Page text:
What cells in the stomach secrete gastric digestive juices? Cells in oxyntic gastric mucosa (fundus and body) and pyloric gland area mucosa (antrum)
What structures in the stomach lumen produce gastric digestive juice? Gastric pits
What is the base of gastric pit called? gastric GLAND
What cells occur between gastric pits and cover the gastric mucosa? surface epithelial cells
What cells line gastric pits and entrance of glands? Mucous cells that secrete thin watery mucus
What cells line the deeper parts of gastric glands and secrete pepsinogen? Chief cells
What cells line the deeper parts of the gastric glands and secrete HCl? Parietal (oxyntic) cells
What cells occur in gastric glands and secrete histamine? enterochromaffin-like (ECL) cells
What other types of cells occur in the pyloric gland area mucosa of the stomach? G and D cells
What do G cells secrete? gastrin
When do G cells secrete gastrin? In response to eating
What are the two actions of gastrin? Stimulate proton secretion from parietal cells and growth of gastric mucosa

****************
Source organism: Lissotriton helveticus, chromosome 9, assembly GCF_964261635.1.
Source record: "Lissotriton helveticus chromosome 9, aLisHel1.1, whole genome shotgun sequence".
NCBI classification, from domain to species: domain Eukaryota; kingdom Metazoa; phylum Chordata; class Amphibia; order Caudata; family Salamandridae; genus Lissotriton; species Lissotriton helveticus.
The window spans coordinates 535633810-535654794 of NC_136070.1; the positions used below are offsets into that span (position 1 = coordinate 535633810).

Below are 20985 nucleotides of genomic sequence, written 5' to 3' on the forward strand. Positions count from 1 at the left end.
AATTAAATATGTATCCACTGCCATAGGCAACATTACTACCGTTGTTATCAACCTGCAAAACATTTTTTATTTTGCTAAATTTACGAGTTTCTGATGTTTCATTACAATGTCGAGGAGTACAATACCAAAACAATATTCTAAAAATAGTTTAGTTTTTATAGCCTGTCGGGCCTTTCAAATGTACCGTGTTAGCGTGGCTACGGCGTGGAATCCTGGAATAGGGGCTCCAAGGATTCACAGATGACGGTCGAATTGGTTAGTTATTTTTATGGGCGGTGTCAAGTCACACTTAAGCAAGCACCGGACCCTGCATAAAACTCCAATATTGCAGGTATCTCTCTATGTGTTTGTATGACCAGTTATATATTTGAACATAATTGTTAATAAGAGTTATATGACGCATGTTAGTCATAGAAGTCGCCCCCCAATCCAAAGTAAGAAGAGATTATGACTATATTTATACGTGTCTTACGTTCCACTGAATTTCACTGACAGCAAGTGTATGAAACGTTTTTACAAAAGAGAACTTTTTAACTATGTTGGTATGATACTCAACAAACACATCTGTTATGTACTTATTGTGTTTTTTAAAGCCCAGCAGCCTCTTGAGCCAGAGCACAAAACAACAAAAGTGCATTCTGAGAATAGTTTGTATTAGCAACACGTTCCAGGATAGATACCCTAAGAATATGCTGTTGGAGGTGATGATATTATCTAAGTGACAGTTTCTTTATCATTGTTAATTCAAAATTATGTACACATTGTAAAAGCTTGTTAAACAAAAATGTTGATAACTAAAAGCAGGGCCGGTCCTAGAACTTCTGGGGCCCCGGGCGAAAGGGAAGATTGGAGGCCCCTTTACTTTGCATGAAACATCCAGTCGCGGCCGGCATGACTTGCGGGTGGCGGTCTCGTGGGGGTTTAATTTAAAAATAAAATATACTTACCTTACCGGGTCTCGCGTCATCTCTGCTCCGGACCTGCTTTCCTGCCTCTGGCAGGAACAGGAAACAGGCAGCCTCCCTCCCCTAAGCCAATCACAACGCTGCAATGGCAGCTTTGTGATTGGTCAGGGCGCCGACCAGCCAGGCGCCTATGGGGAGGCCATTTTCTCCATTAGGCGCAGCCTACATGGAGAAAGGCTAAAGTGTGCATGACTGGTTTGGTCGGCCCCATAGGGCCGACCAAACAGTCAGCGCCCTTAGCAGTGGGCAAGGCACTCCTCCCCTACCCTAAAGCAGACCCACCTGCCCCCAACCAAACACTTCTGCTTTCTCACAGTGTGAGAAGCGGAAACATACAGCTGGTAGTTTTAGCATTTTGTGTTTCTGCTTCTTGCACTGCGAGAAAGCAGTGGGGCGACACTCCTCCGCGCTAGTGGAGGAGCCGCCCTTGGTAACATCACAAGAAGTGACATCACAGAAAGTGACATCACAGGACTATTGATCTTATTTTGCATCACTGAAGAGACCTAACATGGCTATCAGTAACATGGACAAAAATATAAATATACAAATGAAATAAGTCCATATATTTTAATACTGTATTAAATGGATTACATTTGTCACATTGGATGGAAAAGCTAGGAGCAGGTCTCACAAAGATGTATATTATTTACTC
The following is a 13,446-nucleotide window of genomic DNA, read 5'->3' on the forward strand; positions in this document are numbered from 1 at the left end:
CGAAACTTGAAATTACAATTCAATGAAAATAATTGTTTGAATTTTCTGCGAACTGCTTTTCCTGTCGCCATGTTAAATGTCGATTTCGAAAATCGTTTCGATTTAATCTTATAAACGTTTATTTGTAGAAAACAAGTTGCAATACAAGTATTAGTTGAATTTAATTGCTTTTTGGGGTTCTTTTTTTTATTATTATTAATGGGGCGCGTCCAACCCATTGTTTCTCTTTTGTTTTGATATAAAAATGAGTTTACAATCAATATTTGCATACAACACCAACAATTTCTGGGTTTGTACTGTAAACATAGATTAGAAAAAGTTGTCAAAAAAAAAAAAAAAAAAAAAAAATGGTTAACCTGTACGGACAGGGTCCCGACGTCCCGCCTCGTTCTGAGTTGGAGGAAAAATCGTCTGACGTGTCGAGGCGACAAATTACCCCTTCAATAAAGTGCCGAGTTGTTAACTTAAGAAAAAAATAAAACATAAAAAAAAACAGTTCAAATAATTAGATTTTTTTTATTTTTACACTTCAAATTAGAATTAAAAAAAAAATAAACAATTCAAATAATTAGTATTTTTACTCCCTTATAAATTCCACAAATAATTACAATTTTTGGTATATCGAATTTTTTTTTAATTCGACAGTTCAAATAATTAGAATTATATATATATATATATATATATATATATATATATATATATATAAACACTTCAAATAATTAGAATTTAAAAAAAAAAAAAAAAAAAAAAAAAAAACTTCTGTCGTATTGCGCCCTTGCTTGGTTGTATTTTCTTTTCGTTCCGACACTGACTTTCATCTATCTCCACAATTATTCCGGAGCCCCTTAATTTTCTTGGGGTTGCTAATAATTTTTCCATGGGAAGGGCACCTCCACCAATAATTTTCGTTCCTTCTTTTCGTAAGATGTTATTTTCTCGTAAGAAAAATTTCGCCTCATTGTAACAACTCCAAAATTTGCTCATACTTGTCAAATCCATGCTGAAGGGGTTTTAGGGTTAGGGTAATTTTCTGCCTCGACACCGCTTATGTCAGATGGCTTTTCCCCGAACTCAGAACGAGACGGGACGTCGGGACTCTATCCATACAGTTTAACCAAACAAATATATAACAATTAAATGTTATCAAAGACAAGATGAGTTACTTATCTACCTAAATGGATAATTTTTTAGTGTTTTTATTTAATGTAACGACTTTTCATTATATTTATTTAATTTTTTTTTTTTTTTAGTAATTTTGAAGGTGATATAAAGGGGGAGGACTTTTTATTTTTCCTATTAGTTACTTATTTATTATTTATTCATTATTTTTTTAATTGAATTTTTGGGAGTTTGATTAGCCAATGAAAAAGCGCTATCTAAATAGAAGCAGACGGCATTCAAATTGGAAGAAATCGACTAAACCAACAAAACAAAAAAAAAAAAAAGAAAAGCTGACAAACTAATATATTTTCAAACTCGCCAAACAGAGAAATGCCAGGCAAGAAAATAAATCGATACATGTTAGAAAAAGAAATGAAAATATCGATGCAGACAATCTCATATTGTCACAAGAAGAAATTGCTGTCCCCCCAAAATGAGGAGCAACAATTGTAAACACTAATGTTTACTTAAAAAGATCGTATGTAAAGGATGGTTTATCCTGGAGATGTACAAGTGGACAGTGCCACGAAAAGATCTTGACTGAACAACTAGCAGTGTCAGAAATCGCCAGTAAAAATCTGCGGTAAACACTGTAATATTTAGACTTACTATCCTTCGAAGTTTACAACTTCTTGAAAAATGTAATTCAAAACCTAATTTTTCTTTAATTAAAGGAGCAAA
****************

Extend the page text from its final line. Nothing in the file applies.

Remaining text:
Growth of gastric mucosa is also known as what? a trophic effect
What occurs during Zollinger-Ellison Syndrome? Gastrin secreting tumors are present in the pancreas or duodenum that increase proton secretion and gastric mucosa hypertrophy; cause duodenal ULCERS and STEATORRHEA (reduced fat absorption)
What do D cells in the stomach pyloric glands secrete? Somatostatin
What does somatostatin inhibit? HCl secretion, release of gastrin and histamine
What is the process of HCl secretion by parietal cells in the stomach? After water and carbon dioxide form carbonic acid and bicarb, the extra protons are excreted by a proton-potassium exchange into the lumen and chlorine follows by diffusion. Bicarb is excreted into the blood by a bicarb chloride exchanger (alkaline tide)
What enzyme catalyzes the formation of carbonic acid from water and carbon dioxide? Carbonic anhydrase
What two channels consume ATP in the production of HCl in parietal cells? Proton pump (proton potassium exchanger) and sodium potassium ATPase (sodium out; potassium in)
What are three agonists in proton secretion from parietal cells? ACh from vagus nerve, gastrin from G cells, and histamine from ECL cells
What type of receptors do proton secretion agonists work on? Ach works on M3 receptors, gastrin works on CCK(b) receptors, and histamine works on H(2) receptors